In one section of the gallery is a group of proto-impressionist works.
Indicative of this beginning is a painting La récolte de pommel en Normandie (Apple Harvest in Normandy) by French artist Constant Troyon. It depicts a rural scene of thatched roof houses against a cloudy sky, midst a mother tending a child, laundry out drying, a person on horseback and farmers on ladders picking apples.
From the exhibition label. . . His extraordinary capacity to capture the nuance of light – here, filtered through the cloudy sky and leaves of the apple tree – won his work admiration among the impressionists.
I really like this Gustave Courbet painting La femme au chat (Woman with a Cat), with his masterful “rough” brush work. There’re not a few internet videos of people interacting with their cat thusly.
A mood-setting painting is Les finesses (The Haymakers) by Julien Dupré. This brings to mind less idealized versions of peasant workers as depicted in Jean-François Millet’s The Gleaners or Man with the Hoe, or his famous The Angelus.
Dupré is wistful in the disappearing countryside as industrialization begins to dominate the landscape. What would he make of the world today?
Bracing the brisk sea air, there’s Winslow Homer’s Coast in Winter.
The exhibition label expands. . . Long before the French impressionists took their canvasses outdoors, Homer embraced open-air painting as an integral part of his practice.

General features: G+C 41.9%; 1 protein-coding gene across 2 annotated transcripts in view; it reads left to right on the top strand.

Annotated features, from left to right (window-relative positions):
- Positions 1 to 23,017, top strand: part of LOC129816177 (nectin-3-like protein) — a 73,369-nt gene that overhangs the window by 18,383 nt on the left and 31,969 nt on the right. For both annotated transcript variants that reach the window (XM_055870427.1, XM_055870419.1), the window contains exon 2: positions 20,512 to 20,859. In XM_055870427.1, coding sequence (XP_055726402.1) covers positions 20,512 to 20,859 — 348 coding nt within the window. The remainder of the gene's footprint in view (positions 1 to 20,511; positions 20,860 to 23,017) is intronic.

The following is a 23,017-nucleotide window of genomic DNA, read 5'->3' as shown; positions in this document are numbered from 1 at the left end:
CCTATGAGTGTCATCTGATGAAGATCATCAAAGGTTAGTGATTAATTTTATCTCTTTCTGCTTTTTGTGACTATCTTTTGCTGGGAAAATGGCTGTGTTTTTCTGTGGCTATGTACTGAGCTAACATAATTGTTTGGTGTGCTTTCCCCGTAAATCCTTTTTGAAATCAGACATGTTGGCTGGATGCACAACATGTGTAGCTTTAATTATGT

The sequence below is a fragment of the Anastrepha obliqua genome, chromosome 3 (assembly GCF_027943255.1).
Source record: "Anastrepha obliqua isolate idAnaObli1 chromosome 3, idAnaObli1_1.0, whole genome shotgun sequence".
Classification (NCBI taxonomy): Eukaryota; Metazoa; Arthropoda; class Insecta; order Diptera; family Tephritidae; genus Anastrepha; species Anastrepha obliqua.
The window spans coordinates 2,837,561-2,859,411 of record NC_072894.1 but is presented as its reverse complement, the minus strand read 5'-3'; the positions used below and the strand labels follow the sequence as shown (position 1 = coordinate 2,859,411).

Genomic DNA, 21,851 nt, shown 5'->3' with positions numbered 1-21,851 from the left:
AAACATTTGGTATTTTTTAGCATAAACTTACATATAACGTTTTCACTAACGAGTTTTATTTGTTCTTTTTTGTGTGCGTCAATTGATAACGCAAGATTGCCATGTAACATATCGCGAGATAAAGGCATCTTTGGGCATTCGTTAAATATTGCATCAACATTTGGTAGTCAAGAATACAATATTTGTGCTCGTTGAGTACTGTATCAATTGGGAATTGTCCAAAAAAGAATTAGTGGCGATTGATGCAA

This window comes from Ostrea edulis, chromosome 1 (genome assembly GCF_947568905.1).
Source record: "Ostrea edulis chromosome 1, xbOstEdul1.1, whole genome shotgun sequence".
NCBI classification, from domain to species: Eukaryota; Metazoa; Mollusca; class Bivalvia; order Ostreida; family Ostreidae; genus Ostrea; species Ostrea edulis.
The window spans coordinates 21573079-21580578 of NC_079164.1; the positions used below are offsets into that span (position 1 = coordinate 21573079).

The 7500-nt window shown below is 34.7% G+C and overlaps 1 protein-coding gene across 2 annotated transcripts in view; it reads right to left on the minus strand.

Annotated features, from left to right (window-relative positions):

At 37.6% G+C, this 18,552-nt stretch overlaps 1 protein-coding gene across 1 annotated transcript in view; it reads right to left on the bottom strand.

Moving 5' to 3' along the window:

In all, these varying perceptions spurred the impressionists on in their rejection of the formalism of salon art that was the standard of the time, forging their own views of the world and translating that on canvas.
As there was a beginning, there is an end.
Opposite from the proto-impressionists is a selection of post-impressionist paintings, which the exhibition didactic panel explains. . . Critics of impressionism focused their appraisals on what they perceived as the movement’s limited subject matter – specifically landscape paintings – and superficiality in capturing atmosphere and visual impressions. Post-impressionists movements began to move to more abstract modes of representation that emphasized the exploration of elements such as color, symbolism or form.
An example of one such direction is Olive Trees by Georges Braque, with its striking lines of paint against distant hills, with colors from imagination rather than nature, aligned more towards Fauvism.
There’s no gentle play of light filtering through the leaves as in Constant Troyon’s Apple Harvest mentioned above. Perhaps this deviation led to Mondrian’s series of tree abstractions later in European art.
I like this painting, energetic with its flat brush strokes flying in directions of their own choosing, disjointed, free from the representation of branches.
A step away from impressionism is the Paul Signac’s Golfe Juan. He breaks impressionism’s brush strokes down into little dots, in a technique dubbed pointillism – he and George Seurat are its most renowned practitioners.
Another diverging direction is Lovis Corinth’s Vor dem Spiegel (At the Mirror) towards expressionism. Originally a proponent of impressionism in Germany, Corinth suffered a stroke, limiting his movements and altering his painting style to became more loose and expressionist, thus unwittingly joining him to the remarkable German Expressionist movement.